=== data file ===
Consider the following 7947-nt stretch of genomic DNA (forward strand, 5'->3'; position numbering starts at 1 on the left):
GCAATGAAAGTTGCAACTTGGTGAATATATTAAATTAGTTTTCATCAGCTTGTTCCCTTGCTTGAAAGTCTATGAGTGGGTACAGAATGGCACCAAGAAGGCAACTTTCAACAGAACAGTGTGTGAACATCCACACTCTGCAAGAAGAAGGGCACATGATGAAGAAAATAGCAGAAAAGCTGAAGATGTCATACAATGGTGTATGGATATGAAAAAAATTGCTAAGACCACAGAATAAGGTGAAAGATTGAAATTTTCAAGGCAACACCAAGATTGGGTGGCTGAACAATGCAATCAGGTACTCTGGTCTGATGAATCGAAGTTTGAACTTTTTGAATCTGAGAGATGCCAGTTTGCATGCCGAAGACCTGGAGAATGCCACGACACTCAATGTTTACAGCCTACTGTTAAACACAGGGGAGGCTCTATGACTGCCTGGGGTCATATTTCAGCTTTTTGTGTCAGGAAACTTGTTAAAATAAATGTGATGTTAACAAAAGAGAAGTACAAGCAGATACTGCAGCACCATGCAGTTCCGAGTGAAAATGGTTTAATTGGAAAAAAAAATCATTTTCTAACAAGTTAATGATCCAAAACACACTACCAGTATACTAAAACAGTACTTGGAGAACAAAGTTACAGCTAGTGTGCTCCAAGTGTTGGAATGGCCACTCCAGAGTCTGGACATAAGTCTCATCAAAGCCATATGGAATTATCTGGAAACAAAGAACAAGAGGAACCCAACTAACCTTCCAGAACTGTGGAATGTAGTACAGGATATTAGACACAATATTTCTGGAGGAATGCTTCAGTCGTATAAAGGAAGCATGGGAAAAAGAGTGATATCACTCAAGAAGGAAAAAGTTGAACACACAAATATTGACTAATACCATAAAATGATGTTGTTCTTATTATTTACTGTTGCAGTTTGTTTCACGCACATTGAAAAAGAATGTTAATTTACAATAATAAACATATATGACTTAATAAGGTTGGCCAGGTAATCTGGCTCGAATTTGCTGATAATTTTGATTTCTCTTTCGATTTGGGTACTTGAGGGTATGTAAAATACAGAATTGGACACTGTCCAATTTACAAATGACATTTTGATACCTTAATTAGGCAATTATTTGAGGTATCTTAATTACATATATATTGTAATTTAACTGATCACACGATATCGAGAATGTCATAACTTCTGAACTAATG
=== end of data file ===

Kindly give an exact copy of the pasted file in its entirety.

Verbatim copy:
Consider the following 7947-nt stretch of genomic DNA (forward strand, 5'->3'; position numbering starts at 1 on the left):
GCAATGAAAGTTGCAACTTGGTGAATATATTAAATTAGTTTTCATCAGCTTGTTCCCTTGCTTGAAAGTCTATGAGTGGGTACAGAATGGCACCAAGAAGGCAACTTTCAACAGAACAGTGTGTGAACATCCACACTCTGCAAGAAGAAGGGCACATGATGAAGAAAATAGCAGAAAAGCTGAAGATGTCATACAATGGTGTATGGATATGAAAAAAATTGCTAAGACCACAGAATAAGGTGAAAGATTGAAATTTTCAAGGCAACACCAAGATTGGGTGGCTGAACAATGCAATCAGGTACTCTGGTCTGATGAATCGAAGTTTGAACTTTTTGAATCTGAGAGATGCCAGTTTGCATGCCGAAGACCTGGAGAATGCCACGACACTCAATGTTTACAGCCTACTGTTAAACACAGGGGAGGCTCTATGACTGCCTGGGGTCATATTTCAGCTTTTTGTGTCAGGAAACTTGTTAAAATAAATGTGATGTTAACAAAAGAGAAGTACAAGCAGATACTGCAGCACCATGCAGTTCCGAGTGAAAATGGTTTAATTGGAAAAAAAAATCATTTTCTAACAAGTTAATGATCCAAAACACACTACCAGTATACTAAAACAGTACTTGGAGAACAAAGTTACAGCTAGTGTGCTCCAAGTGTTGGAATGGCCACTCCAGAGTCTGGACATAAGTCTCATCAAAGCCATATGGAATTATCTGGAAACAAAGAACAAGAGGAACCCAACTAACCTTCCAGAACTGTGGAATGTAGTACAGGATATTAGACACAATATTTCTGGAGGAATGCTTCAGTCGTATAAAGGAAGCATGGGAAAAAGAGTGATATCACTCAAGAAGGAAAAAGTTGAACACACAAATATTGACTAATACCATAAAATGATGTTGTTCTTATTATTTACTGTTGCAGTTTGTTTCACGCACATTGAAAAAGAATGTTAATTTACAATAATAAACATATATGACTTAATAAGGTTGGCCAGGTAATCTGGCTCGAATTTGCTGATAATTTTGATTTCTCTTTCGATTTGGGTACTTGAGGGTATGTAAAATACAGAATTGGACACTGTCCAATTTACAAATGACATTTTGATACCTTAATTAGGCAATTATTTGAGGTATCTTAATTACATATATATTGTAATTTAACTGATCACACGATATCGAGAATGTCATAACTTCTGAACTAATG